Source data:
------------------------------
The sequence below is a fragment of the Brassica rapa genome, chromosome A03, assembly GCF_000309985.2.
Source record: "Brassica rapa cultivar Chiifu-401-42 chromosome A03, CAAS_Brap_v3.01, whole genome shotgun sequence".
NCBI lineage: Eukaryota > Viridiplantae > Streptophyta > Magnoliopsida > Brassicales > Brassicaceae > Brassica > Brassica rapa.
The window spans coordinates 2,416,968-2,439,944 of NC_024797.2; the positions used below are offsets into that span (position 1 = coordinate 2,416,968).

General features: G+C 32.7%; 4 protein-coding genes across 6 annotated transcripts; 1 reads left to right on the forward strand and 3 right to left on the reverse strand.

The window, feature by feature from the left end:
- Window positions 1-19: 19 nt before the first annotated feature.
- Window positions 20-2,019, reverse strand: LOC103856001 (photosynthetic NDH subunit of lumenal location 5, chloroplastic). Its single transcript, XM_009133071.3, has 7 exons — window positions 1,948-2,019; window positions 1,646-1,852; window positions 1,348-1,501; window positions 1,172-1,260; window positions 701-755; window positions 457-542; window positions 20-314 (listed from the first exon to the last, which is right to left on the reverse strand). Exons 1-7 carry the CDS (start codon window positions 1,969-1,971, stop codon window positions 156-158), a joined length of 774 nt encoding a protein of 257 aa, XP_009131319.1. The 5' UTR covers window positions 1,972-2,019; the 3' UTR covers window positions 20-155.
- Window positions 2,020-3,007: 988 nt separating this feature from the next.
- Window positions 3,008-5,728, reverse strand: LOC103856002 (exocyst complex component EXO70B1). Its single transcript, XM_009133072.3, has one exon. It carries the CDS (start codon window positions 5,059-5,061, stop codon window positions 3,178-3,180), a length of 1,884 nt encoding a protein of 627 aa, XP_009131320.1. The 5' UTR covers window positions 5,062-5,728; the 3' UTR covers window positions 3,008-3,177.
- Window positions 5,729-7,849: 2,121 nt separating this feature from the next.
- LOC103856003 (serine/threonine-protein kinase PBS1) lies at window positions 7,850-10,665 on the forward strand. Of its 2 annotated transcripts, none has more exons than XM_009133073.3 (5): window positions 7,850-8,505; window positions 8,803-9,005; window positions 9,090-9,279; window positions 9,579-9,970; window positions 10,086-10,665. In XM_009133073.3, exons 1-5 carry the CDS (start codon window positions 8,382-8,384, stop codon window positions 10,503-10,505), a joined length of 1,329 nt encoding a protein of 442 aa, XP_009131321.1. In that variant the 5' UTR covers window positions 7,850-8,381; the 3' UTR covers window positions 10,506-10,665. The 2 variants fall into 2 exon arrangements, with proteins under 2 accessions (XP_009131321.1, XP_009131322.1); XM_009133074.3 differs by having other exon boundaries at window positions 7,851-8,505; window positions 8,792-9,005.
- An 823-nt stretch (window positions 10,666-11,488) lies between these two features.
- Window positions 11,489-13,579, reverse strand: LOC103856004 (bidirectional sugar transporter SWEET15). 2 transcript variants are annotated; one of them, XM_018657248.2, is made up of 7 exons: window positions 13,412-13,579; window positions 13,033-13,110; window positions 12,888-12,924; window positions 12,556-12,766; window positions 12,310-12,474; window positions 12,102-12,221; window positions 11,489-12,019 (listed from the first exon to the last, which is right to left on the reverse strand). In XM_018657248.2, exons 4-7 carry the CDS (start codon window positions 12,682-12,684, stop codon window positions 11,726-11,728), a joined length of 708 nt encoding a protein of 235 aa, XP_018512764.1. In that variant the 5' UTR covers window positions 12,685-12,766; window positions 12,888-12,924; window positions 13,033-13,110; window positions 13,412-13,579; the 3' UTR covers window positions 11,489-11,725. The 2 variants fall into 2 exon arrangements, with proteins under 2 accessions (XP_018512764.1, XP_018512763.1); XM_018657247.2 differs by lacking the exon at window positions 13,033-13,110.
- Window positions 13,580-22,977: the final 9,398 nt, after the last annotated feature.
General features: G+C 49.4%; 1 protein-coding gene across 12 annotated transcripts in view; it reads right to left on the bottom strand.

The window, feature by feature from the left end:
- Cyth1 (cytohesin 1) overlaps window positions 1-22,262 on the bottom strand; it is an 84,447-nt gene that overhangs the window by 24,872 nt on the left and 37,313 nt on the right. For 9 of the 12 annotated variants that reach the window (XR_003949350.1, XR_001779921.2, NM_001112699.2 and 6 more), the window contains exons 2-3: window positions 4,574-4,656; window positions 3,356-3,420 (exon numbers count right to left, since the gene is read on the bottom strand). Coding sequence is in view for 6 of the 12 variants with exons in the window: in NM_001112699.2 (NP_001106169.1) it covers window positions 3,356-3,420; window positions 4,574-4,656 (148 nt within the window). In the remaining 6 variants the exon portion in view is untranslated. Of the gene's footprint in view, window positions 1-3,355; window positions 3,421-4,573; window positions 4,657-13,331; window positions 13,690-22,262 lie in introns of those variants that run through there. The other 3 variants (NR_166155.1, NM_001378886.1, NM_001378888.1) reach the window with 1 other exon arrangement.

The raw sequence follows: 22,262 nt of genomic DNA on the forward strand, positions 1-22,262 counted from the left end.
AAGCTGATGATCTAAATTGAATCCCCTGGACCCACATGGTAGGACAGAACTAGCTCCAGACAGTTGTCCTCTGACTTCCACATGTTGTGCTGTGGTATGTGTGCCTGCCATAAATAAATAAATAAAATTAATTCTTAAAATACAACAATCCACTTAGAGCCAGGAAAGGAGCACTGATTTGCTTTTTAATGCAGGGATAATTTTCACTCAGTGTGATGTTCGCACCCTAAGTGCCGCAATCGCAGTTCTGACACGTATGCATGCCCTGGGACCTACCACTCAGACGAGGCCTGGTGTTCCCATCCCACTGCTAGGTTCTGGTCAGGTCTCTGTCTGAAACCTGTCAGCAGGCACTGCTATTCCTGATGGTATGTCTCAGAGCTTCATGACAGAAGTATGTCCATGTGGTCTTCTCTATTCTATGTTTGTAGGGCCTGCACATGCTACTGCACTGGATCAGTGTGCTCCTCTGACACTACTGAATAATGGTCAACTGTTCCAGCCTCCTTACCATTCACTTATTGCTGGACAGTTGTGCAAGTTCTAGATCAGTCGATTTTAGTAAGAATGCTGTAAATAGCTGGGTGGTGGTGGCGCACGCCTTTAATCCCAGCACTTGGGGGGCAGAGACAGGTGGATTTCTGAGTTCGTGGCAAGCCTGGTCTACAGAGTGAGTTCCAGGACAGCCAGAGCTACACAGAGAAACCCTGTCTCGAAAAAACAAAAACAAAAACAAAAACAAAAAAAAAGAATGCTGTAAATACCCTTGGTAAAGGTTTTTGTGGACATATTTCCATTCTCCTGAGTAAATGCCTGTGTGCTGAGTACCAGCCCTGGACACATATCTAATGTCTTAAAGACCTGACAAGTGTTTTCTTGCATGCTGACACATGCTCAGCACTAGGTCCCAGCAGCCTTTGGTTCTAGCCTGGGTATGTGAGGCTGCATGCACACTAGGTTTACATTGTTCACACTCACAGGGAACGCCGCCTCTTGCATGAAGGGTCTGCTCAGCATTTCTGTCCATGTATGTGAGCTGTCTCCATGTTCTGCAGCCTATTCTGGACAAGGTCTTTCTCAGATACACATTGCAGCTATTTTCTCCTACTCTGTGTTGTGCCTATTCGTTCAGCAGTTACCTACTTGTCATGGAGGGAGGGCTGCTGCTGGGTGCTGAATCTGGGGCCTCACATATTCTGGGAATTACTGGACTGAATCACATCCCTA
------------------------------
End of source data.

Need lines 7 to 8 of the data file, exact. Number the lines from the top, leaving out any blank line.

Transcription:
- Window positions 1-19: 19 nt before the first annotated feature.
- Window positions 20-2,019, reverse strand: LOC103856001 (photosynthetic NDH subunit of lumenal location 5, chloroplastic). Its single transcript, XM_009133071.3, has 7 exons — window positions 1,948-2,019; window positions 1,646-1,852; window positions 1,348-1,501; window positions 1,172-1,260; window positions 701-755; window positions 457-542; window positions 20-314 (listed from the first exon to the last, which is right to left on the reverse strand). Exons 1-7 carry the CDS (start codon window positions 1,969-1,971, stop codon window positions 156-158), a joined length of 774 nt encoding a protein of 257 aa, XP_009131319.1. The 5' UTR covers window positions 1,972-2,019; the 3' UTR covers window positions 20-155.